Markets Digesting The Impact Of The $2 Trillion Stimulus Package

  • March 27, 2020
Markets Digesting The Impact Of The $2 Trillion Stimulus Package

The stock indexes roared the last three days after the spending package was completed (still the House hasn’t signed, but that should happen today). The DJIA recovered 4,000 points since Monday. Interest rates edged lower as did the entire curve, although the movements have been relatively small compared to equity markets. The House members went home this week, now scrambling to bring back enough legislators to form a quorum to pass a $2 trillion economic package. Getting members on record will be interesting.

Now the question: how quickly the various aids will get to where they are intended. The agencies that have the responsibility to move the aid are not known for speed. Government institutions, especially the Treasury, will be asked to deliver enormous amounts of aid, racing against skyrocketing jobless claims that hit over 3 million yesterday likely another +2 million next Thursday. The $2 trillion stimulus package is likely only the beginning. We expect additional assistance to come. The rules for deciding who will get that and how it will be distributed are a work in progress. The legislation specifies that 10 days after it becomes law, Treasury will publish guidelines on application requirements and how to get loans.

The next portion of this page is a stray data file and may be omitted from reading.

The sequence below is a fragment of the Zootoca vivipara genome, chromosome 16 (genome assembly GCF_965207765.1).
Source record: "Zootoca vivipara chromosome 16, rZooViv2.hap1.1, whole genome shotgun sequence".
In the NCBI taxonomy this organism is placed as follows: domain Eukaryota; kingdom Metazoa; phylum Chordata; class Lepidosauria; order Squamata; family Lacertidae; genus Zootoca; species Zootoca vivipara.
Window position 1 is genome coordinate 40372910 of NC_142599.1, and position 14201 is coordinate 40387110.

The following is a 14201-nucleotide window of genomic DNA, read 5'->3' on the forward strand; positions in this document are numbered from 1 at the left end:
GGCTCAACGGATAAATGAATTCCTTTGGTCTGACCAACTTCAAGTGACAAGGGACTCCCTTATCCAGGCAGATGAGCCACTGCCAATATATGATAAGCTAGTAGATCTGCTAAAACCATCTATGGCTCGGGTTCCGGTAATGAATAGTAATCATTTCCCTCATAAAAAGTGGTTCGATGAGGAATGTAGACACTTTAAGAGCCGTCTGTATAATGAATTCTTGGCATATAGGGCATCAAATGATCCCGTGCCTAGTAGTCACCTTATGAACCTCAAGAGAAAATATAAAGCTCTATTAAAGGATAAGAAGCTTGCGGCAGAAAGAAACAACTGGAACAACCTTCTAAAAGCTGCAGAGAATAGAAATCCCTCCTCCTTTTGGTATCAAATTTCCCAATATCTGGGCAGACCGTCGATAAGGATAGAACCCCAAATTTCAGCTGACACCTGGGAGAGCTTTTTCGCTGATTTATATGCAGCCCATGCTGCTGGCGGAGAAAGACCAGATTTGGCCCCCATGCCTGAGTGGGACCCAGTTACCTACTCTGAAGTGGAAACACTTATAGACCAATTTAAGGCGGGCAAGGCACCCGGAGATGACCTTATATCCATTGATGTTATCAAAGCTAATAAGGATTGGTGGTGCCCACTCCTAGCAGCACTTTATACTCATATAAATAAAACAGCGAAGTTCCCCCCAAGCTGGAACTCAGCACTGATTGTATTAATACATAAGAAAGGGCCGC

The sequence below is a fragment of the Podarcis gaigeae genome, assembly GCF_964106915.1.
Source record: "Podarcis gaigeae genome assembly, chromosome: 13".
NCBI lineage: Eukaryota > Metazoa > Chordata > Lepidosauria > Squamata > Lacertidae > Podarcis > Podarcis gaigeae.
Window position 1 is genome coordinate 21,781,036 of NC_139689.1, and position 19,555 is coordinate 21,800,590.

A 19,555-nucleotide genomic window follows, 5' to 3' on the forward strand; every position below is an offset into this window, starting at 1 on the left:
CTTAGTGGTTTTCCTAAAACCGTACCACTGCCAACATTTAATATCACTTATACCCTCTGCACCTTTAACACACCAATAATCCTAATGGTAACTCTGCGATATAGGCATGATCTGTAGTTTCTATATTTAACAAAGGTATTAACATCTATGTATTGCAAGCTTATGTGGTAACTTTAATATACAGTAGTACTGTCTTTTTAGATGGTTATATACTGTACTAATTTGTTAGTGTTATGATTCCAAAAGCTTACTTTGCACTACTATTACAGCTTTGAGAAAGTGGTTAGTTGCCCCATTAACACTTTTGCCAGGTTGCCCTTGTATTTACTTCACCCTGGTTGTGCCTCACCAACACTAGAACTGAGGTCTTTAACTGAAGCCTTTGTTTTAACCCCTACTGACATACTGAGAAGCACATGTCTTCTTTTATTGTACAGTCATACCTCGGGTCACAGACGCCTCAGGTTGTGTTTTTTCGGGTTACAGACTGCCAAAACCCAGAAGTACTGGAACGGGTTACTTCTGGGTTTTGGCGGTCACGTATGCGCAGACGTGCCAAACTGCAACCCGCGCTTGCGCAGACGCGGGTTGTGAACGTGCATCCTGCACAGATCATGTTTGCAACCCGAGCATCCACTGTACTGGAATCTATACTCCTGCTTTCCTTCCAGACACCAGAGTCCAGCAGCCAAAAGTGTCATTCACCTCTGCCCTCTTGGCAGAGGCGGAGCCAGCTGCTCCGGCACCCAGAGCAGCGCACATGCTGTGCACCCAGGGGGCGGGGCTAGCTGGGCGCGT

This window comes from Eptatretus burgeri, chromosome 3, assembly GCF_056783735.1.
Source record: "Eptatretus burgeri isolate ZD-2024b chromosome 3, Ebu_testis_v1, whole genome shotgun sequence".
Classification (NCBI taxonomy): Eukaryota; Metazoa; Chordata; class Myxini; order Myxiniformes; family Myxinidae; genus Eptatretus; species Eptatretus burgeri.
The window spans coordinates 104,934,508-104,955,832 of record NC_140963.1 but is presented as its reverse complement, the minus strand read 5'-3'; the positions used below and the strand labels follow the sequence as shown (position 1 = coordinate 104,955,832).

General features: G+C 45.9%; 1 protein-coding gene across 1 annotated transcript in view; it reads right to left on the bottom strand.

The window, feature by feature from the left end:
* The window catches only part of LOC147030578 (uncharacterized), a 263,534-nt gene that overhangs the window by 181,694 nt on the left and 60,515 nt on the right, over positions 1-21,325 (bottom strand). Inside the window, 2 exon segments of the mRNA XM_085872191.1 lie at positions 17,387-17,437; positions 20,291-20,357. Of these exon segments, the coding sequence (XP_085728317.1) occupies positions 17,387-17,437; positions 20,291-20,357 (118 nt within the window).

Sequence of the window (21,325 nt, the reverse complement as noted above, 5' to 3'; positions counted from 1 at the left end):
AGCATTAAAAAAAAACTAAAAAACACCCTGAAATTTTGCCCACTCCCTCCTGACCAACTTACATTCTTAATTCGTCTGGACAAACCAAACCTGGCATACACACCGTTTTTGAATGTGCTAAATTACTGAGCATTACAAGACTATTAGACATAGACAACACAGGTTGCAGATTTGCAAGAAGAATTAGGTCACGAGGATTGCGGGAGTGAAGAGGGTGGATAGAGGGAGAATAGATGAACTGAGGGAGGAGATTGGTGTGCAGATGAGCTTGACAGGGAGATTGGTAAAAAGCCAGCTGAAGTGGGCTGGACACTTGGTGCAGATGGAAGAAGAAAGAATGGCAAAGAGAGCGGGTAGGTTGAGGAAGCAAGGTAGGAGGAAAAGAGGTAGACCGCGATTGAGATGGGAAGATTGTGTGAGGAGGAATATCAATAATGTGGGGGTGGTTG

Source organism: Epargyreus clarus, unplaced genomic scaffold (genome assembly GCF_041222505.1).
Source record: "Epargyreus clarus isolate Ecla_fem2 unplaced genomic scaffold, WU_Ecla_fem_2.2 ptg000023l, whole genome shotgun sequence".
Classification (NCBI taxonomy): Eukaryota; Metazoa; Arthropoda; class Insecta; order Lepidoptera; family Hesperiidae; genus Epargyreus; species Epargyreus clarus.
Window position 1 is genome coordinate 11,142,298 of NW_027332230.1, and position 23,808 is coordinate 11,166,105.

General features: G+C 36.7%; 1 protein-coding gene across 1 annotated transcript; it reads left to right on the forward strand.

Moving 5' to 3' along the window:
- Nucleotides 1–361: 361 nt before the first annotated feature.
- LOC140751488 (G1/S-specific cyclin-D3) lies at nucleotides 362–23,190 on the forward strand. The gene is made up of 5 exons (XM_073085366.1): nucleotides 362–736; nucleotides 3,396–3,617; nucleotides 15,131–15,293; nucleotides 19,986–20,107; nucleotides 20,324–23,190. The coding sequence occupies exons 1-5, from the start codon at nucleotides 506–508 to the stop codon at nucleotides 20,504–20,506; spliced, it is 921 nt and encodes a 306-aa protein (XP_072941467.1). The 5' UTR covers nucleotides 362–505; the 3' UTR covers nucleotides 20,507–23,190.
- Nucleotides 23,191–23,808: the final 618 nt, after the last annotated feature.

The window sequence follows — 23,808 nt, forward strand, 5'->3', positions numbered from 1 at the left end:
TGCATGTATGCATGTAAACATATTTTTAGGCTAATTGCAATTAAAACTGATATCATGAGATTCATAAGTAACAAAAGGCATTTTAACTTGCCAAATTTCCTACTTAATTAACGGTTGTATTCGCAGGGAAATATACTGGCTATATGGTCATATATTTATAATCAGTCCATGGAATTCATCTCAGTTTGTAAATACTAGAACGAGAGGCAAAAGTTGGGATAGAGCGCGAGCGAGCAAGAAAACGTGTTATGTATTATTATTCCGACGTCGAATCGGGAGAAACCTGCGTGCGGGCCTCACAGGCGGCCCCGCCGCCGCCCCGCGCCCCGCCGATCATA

This morning stock indexes started lower in the futures markets. At 8:00 am ET, the Dow Jones Industrial Average fell almost 3%, suggesting the index may open over 600 points lower. The rally over the last three days pulled the DJIA back into bull market territory, that is what media and the optimists are touting. It has been a nice recovery with professional investors gobbling up many stocks that will improve with the $2 trillion package. Yesterday Jerome Powell admitted the US economy is in recession; that shouldn’t come as a surprise. The improvements in the last few days, a welcome turn, but the US and global equity markets continue to be extremely volatile. Indicators point to investors remaining on edge; the CBOE Volatility Index, a closely watched measure of turbulence in US stocks, jumped to near-historic levels.

The virus and its dire impact on the economy isn’t likely short term. Q2 growth will likely be -15%; yr/yr forecasts at the moment are wide and unreliable. Analysts and economists are making guesses about how long the virus will affect growth. Not worth guessing other than to expect 2020 won’t be a year of much growth.

At 8:30 am ET, this morning Feb personal income and spending income +0.6% on estimates of +0.4%; spending +0.2% as expected. The PCE +0.1%, yr/yr +1.8%; core PVE +0.2%, yr/yr +1.8% (in line with estimates). It’s a Feb data point.

At 10:00 am ET, the final March U. of Michigan consumer sentiment index, expected at 92.0 from mid-month 95.9. The index slipped to 89.1, the lowest read since Oct 2016.

Source: TBWS

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